I am exploring the theoretical character differences between an optimist, pessimist and an idealist. Originally I had thought that an idealist would really sit in the middle of the other two, but now I'm second guessing myself. I am basically looking for a noun of a person that tries to make things the best they can possibly be, but also is not blind to or fearful of tackling any obstacles needed to overcome to get there, ultimately trying to achieve a balance, harmony, equilibrium etc. Would that be an idealist or something else?

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    I like this question, but I don’t know if it is an English question or close to a philosophy question - philosophy.stackexchange.com or even psychology - psychology.stackexchange.com
    – k1eran
    Commented Mar 16, 2021 at 1:57
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    "I am basically looking for a noun of a person that tries to make things the best they can possibly be" OP is looking for a word with a specific meaning, so this is definitely English-related
    – thesilican
    Commented Mar 16, 2021 at 2:56
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    There is not always a middle ground for English antonyms. True/False. Pass/Fail
    – k1eran
    Commented Mar 16, 2021 at 3:11
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    @k1eran: True/False has so many middle ground words.
    – Joshua
    Commented Mar 16, 2021 at 15:10
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    They forgot 'Engineer' in the image above, "The glass was specified twice as large as required."
    – Glen Yates
    Commented Mar 17, 2021 at 17:57

2 Answers 2


Perhaps this is the word you're looking for:

The pessimist complains about the wind; the optimist expects it to change; the realist adjusts the sails.

{William Arthur Ward}

Collins defines realist thus:

A realist is someone who recognizes and accepts the true nature of a situation and tries to deal with it in a practical way.


Many thanks to @Lawrence for highlighting the distinction between idealist and realist, which was vital for a comprehensive answer.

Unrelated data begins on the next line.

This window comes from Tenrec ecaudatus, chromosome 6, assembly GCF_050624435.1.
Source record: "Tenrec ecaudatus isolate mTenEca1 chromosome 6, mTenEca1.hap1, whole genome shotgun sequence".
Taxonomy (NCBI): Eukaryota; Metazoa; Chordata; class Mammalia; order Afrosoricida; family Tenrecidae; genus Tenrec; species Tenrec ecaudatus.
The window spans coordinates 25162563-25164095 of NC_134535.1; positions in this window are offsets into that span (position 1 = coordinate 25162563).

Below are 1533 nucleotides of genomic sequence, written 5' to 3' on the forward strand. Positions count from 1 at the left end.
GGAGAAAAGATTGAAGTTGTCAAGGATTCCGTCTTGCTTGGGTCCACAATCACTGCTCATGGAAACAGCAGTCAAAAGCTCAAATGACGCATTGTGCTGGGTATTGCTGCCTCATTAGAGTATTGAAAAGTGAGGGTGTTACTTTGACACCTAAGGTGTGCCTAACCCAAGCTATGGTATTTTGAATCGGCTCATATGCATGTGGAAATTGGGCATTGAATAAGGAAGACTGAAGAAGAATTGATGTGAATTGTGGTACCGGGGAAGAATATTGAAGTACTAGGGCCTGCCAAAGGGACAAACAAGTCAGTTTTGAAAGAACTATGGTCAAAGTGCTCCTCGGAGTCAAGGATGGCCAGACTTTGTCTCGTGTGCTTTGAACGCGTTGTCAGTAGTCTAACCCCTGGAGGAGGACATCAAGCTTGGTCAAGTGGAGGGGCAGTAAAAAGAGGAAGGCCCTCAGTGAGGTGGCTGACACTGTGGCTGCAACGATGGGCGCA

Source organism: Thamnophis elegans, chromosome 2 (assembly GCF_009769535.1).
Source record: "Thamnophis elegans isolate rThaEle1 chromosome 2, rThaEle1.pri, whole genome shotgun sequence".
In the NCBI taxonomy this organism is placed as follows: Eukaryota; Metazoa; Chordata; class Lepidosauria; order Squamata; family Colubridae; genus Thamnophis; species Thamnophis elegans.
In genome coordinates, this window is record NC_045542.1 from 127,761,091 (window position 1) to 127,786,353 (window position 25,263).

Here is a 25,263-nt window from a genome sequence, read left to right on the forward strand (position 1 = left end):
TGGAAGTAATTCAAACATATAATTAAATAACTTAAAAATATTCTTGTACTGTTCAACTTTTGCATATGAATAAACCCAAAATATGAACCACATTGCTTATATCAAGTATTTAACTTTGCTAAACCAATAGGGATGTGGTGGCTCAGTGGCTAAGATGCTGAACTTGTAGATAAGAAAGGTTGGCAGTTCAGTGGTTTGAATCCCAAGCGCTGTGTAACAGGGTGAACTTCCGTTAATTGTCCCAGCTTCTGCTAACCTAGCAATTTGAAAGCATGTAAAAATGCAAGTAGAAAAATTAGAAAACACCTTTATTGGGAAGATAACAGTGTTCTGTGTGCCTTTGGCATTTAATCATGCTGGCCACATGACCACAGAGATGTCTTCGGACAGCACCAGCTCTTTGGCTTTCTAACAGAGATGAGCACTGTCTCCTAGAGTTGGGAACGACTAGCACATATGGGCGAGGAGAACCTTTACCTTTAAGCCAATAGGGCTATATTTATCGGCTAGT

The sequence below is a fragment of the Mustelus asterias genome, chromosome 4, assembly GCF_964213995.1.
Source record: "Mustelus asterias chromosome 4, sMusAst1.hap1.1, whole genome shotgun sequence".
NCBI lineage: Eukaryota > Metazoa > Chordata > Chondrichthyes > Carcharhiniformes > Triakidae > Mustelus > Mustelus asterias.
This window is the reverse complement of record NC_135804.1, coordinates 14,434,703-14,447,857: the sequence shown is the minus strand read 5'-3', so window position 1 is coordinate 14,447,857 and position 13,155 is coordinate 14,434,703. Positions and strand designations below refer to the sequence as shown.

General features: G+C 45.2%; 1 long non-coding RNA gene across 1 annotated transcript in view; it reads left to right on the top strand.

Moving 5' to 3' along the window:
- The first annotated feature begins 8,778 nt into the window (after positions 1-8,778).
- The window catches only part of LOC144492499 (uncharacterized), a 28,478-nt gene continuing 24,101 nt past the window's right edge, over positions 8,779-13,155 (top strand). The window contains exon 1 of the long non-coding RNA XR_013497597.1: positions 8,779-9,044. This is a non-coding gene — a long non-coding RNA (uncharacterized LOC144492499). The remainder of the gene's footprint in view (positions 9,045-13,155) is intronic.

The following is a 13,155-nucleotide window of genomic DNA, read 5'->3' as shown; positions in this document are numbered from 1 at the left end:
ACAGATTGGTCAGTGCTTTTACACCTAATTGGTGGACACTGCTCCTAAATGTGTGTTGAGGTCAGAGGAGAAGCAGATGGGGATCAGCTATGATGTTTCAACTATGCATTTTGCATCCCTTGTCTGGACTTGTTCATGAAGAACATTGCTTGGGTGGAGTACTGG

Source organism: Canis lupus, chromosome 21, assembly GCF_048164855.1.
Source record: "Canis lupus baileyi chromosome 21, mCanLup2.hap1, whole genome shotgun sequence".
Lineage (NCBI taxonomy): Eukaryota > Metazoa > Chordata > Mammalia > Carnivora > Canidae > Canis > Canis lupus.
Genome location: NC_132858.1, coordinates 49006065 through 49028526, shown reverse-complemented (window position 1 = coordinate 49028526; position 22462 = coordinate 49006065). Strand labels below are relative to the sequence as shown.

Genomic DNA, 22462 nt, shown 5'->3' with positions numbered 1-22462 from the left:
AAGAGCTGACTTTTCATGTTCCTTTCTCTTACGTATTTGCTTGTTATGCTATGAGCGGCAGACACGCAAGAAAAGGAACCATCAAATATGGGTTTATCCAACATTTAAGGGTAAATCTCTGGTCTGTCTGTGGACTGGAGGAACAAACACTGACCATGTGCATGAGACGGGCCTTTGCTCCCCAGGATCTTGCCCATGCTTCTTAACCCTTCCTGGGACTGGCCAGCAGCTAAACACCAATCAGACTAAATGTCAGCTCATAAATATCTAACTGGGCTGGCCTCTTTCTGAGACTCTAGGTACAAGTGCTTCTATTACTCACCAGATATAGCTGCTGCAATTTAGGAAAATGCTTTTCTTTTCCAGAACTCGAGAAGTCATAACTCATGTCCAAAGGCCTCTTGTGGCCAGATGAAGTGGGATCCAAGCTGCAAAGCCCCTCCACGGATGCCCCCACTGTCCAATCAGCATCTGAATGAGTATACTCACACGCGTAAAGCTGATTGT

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    That's great. I am wondering though if an "idealist" could not also fit in the above example? Since wouldn't they theoretically see the issue, and want the ideal outcome and so adjust the sails as well?
    – FrontEnd
    Commented Mar 15, 2021 at 13:38
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    From the internet: There is a subtle yet important difference between idealism and realism. An idealist imagines what an ideal world would look like and then takes steps accordingly towards that ideal world. A realist, on the other hand, sees the world as it really is now, and considers how to improve it, one step at a time.
    – user405662
    Commented Mar 15, 2021 at 13:55
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    @FrontEnd The term idealist relates to intent or desire while pessimist, realist and optimist deal with perception or expectation. Hence idealist isn’t ‘between’ pessimist and optimist. It’s on a different dimension.
    – Lawrence
    Commented Mar 15, 2021 at 13:56
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    You’re welcome. Feel free to use the comment in your answer.
    – Lawrence
    Commented Mar 15, 2021 at 14:21
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    Thematically similar enough to I think not warrant its own answer is pragmatist (which also has an overloaded philosophical meaning)
    – thehole
    Commented Mar 16, 2021 at 2:26

Perhaps "pragmatist" is somewhere in the middle, neither optimistic nor pessimistic but concerned more with matters of fact than with what could or should be.

  • Yep, I think "pragmatist" is better than "realist." To me, "realist" implies that the individual's interpretation of reality is somehow accurate. Whereas "optimist", "pessimist", and "pragmatist" connote a degree of indifference about whether the individual's interpretation is actually accurate, and are more concerned with the manner of interpretation itself.
    – lmonninger
    Commented Dec 31, 2021 at 20:44

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